The future behavior of the two icebergs is of great interest. Satellite images show that the recently-calved Mertz iceberg is moving into the Adélie Depression, a coastal basin situated between the Mertz Glacier and the French Antarctic station of Dumont D'Urville to the west. This depression one of the major sites of dense water formation which drives the world's deep ocean circulation. The dense water is formed from ocean water that circulates onto the continental shelf and interacts with the glacier tongue, and by high rates of sea ice formation within the Mertz Glacier polynya to the immediate west of the former glacier tongue. The future position of the two giant icebergs will likely affect local ocean circulation, the extent (and timing?) of the polynya, sea ice production, and deep water formation. It also has important implications for the marine biology of this region. A number of on-going field and research activities will follow up this calving event and its impact on the local environment.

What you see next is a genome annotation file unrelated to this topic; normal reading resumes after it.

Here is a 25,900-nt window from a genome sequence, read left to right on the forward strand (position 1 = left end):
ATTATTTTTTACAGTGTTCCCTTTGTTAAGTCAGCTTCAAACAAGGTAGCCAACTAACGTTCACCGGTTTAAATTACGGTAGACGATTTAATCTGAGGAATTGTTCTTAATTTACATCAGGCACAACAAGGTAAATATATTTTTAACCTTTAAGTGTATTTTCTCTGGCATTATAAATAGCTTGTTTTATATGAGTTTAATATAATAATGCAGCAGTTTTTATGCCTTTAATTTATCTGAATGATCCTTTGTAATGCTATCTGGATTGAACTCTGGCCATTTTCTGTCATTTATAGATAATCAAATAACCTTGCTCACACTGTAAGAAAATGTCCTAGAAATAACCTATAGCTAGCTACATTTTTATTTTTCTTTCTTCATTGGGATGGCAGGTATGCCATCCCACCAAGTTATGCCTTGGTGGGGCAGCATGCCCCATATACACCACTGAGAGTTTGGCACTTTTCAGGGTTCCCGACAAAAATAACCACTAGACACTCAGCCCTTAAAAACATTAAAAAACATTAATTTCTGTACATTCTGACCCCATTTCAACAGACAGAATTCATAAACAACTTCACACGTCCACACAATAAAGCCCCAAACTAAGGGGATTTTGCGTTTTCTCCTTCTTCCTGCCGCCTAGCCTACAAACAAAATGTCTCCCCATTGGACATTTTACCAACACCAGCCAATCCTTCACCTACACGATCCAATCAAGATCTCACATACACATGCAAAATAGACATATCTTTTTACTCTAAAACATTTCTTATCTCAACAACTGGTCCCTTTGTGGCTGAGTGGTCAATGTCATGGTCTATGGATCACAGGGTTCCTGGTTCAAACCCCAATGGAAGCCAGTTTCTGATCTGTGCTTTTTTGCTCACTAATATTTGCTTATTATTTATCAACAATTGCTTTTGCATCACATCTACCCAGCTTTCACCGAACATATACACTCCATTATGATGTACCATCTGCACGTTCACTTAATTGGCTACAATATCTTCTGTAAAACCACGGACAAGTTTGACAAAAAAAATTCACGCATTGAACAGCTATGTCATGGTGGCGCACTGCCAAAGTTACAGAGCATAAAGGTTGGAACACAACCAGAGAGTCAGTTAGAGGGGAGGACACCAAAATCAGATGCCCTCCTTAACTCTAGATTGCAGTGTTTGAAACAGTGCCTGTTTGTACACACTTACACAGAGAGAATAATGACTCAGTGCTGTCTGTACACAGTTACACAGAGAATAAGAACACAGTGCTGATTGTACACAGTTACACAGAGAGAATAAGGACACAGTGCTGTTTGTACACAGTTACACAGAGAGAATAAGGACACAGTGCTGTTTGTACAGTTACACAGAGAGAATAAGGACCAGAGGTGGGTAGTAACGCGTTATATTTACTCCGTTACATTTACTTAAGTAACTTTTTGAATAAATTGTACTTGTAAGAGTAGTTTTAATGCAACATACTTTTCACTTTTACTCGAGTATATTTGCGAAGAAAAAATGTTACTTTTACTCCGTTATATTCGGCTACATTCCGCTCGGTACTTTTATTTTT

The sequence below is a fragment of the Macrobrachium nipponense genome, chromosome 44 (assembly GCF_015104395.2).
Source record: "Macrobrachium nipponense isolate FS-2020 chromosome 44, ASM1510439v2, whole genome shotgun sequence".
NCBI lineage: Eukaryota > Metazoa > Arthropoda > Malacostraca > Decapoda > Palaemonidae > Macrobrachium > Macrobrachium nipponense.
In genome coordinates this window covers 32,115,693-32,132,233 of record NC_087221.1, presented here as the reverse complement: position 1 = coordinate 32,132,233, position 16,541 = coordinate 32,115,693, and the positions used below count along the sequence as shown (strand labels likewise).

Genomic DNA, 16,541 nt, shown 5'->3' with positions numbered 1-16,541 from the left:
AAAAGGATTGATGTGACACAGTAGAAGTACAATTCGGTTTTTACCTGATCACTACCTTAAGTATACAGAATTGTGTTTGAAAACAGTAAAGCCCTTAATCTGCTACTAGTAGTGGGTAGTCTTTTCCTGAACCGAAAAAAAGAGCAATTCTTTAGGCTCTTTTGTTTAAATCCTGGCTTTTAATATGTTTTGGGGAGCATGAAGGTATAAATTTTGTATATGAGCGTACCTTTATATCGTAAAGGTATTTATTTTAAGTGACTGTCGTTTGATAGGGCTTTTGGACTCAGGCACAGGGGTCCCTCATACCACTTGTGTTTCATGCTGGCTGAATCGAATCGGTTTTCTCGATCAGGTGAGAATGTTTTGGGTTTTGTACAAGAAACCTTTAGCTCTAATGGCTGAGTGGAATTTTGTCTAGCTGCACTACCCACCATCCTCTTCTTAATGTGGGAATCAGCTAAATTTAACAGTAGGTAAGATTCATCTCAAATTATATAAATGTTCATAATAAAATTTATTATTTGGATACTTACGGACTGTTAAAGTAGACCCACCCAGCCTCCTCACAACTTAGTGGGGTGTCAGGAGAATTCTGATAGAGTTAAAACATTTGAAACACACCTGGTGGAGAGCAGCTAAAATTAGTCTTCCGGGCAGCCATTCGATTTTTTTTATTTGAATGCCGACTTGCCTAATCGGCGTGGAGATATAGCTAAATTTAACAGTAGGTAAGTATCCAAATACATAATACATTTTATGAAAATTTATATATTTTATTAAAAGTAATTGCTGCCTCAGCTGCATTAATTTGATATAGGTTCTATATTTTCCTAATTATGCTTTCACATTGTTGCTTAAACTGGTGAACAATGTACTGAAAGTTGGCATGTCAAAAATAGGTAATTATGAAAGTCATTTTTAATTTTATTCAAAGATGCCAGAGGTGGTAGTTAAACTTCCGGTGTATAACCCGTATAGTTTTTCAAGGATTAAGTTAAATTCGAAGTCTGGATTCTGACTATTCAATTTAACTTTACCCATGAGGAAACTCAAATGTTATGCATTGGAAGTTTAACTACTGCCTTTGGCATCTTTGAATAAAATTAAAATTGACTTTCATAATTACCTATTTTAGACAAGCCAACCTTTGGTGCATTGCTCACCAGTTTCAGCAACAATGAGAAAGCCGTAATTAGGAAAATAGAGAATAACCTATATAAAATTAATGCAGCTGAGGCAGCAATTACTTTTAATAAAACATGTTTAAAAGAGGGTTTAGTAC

Impact on Biodiversity
These polynyas constitute places of high biodiversity and food concentration for birds and marine mammals, in particular emperor penguins the only birds to reproduce during winter in Antarctica. The emperor colony at Pointe Géologie, next to Dumont d’Urville, is closely dependent on the ocean resources. Therefore significant modifications in the marine environment may have large consequences, not only on the local biodiversity but also on this emblematic penguin colony that was brought to prominence in Luc Jacquet's movie "March of the Penguins".